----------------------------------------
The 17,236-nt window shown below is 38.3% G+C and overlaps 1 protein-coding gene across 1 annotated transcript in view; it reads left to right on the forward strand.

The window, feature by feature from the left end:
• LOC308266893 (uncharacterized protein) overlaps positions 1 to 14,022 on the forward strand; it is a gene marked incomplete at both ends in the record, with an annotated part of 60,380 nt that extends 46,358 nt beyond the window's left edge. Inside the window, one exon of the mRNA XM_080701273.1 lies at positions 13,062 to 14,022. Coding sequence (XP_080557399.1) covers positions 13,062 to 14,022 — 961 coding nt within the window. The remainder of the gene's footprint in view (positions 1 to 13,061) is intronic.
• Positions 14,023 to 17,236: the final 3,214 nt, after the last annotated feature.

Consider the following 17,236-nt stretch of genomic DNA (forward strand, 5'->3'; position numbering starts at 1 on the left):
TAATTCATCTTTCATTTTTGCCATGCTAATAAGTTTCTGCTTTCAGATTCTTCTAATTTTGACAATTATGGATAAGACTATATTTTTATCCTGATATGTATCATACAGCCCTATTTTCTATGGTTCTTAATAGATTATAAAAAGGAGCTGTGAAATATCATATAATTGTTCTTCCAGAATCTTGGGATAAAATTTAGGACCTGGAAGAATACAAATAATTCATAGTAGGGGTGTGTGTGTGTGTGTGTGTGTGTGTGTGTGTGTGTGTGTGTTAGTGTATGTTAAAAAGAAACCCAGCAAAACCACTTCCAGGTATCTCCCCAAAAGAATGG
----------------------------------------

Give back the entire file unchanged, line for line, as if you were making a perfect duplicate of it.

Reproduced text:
The 17,236-nt window shown below is 38.3% G+C and overlaps 1 protein-coding gene across 1 annotated transcript in view; it reads left to right on the forward strand.

The window, feature by feature from the left end:
• LOC308266893 (uncharacterized protein) overlaps positions 1 to 14,022 on the forward strand; it is a gene marked incomplete at both ends in the record, with an annotated part of 60,380 nt that extends 46,358 nt beyond the window's left edge. Inside the window, one exon of the mRNA XM_080701273.1 lies at positions 13,062 to 14,022. Coding sequence (XP_080557399.1) covers positions 13,062 to 14,022 — 961 coding nt within the window. The remainder of the gene's footprint in view (positions 1 to 13,061) is intronic.
• Positions 14,023 to 17,236: the final 3,214 nt, after the last annotated feature.

Consider the following 17,236-nt stretch of genomic DNA (forward strand, 5'->3'; position numbering starts at 1 on the left):
TAATTCATCTTTCATTTTTGCCATGCTAATAAGTTTCTGCTTTCAGATTCTTCTAATTTTGACAATTATGGATAAGACTATATTTTTATCCTGATATGTATCATACAGCCCTATTTTCTATGGTTCTTAATAGATTATAAAAAGGAGCTGTGAAATATCATATAATTGTTCTTCCAGAATCTTGGGATAAAATTTAGGACCTGGAAGAATACAAATAATTCATAGTAGGGGTGTGTGTGTGTGTGTGTGTGTGTGTGTGTGTGTGTGTGTGTTAGTGTATGTTAAAAAGAAACCCAGCAAAACCACTTCCAGGTATCTCCCCAAAAGAATGG